You and also use snow in a survival situation to numb an injured area before you cut into it or stitch it.
Disclaimer: please don’t take anything written here as medical advice. Neither the author nor Survival Sullivan shall be held liable for the misuse of the advice given here. The advice given here is for information purposes only!
Use Snow to Throw Someone Off Your Trail
If you’re in a situation where there is snow on the ground and you suspect someone with ill intentions is following you, use it to throw them off your trail.
You can cover your tracks by using a branch to erase your tracks or take it one step further and create some fake tracks to lead your stalker in a different direction than where you are headed.
Use Snow to Hunt Game or Identify Predators in the Area
If you are lost in the snow in a wilderness area, use snow to track or hunt game or to monitor whether there are predators in the area. If you are skilled in identifying animal tracks, they will be easier to see and follow in the snow.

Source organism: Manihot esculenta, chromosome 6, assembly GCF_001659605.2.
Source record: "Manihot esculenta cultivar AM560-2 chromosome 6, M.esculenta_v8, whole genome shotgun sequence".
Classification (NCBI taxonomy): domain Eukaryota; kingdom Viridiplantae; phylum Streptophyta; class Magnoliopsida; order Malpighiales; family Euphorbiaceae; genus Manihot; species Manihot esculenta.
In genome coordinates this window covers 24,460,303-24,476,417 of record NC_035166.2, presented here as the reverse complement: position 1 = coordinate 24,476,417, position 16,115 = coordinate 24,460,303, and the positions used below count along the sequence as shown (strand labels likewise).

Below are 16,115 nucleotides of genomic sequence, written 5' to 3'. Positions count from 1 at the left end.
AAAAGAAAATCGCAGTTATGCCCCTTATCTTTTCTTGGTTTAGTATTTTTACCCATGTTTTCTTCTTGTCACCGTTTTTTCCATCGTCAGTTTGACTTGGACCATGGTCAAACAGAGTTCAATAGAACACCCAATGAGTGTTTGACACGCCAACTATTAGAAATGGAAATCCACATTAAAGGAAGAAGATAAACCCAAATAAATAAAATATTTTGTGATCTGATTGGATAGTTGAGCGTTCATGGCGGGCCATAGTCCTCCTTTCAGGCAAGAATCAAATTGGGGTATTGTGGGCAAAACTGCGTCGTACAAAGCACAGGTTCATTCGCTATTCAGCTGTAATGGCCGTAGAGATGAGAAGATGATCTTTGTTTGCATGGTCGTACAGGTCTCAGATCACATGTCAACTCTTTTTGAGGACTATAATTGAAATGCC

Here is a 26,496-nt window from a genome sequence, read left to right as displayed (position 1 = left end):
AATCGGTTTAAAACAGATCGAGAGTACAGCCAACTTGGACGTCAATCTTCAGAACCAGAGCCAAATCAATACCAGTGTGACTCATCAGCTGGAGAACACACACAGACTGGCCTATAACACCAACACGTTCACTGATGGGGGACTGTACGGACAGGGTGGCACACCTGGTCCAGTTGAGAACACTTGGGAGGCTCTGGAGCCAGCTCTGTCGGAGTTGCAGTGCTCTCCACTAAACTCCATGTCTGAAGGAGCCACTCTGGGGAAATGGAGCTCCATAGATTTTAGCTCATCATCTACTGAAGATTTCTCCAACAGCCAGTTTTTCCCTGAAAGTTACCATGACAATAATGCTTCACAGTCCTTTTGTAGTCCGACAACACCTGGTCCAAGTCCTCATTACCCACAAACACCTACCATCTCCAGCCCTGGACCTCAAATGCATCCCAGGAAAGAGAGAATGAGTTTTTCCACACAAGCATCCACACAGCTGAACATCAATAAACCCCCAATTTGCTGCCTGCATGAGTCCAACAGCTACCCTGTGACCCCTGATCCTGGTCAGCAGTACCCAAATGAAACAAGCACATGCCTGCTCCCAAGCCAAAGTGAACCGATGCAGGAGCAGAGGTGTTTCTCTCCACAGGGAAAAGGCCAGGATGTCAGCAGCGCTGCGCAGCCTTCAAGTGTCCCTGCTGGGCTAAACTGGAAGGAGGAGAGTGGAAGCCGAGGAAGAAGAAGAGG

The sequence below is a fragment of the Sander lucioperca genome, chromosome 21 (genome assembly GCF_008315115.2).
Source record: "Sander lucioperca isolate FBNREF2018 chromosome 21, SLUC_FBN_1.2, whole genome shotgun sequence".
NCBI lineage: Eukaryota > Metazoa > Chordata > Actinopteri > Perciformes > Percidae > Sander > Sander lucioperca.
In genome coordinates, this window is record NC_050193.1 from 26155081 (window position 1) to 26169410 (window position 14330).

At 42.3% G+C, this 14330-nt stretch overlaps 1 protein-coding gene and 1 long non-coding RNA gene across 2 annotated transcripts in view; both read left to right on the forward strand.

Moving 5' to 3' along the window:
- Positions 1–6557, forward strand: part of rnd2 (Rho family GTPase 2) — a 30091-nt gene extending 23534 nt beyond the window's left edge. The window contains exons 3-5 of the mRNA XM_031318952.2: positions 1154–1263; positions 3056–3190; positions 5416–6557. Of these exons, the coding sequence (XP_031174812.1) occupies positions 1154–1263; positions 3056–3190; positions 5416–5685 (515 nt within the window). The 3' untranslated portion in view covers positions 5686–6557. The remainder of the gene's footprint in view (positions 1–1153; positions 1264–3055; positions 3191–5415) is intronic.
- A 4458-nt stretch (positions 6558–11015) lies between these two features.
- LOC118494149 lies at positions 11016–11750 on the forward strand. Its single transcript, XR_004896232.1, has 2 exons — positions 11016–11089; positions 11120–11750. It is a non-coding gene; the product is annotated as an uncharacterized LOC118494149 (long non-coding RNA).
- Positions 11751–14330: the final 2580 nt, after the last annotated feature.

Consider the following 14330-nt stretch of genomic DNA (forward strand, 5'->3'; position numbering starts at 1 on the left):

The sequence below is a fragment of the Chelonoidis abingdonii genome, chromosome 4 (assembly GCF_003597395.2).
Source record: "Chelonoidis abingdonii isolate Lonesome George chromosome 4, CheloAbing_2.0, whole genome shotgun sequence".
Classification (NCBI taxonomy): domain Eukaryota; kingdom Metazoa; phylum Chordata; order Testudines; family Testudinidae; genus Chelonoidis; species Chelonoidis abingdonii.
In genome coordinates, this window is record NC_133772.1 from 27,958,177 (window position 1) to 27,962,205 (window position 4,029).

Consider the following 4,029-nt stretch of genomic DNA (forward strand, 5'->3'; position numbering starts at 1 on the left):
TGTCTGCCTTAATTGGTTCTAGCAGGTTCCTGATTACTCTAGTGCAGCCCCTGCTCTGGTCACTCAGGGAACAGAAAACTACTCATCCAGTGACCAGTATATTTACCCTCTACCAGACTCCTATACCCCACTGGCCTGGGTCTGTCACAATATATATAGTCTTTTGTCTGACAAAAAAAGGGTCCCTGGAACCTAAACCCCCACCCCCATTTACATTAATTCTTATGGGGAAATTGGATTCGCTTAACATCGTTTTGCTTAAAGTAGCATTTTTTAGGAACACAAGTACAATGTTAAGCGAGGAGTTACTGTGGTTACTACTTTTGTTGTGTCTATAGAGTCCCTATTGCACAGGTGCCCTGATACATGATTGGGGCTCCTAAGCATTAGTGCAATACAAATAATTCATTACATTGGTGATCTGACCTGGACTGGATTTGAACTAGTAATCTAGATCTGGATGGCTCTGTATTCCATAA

Trails in the snow from animals can even lead you to water since animals frequently use the same general path to get to and from water sources. If you see tracks from a predator in the area, this could alert you to a future threat or help you know to relocate so you can avoid a confrontation with them in the future.
Use Snow for Insulation
Unless you’re an experienced cold climate outdoorsman, you may not have considered the insulation properties of snow. Freshly fallen snow has more air trapped within it and is more insulating than packed snow.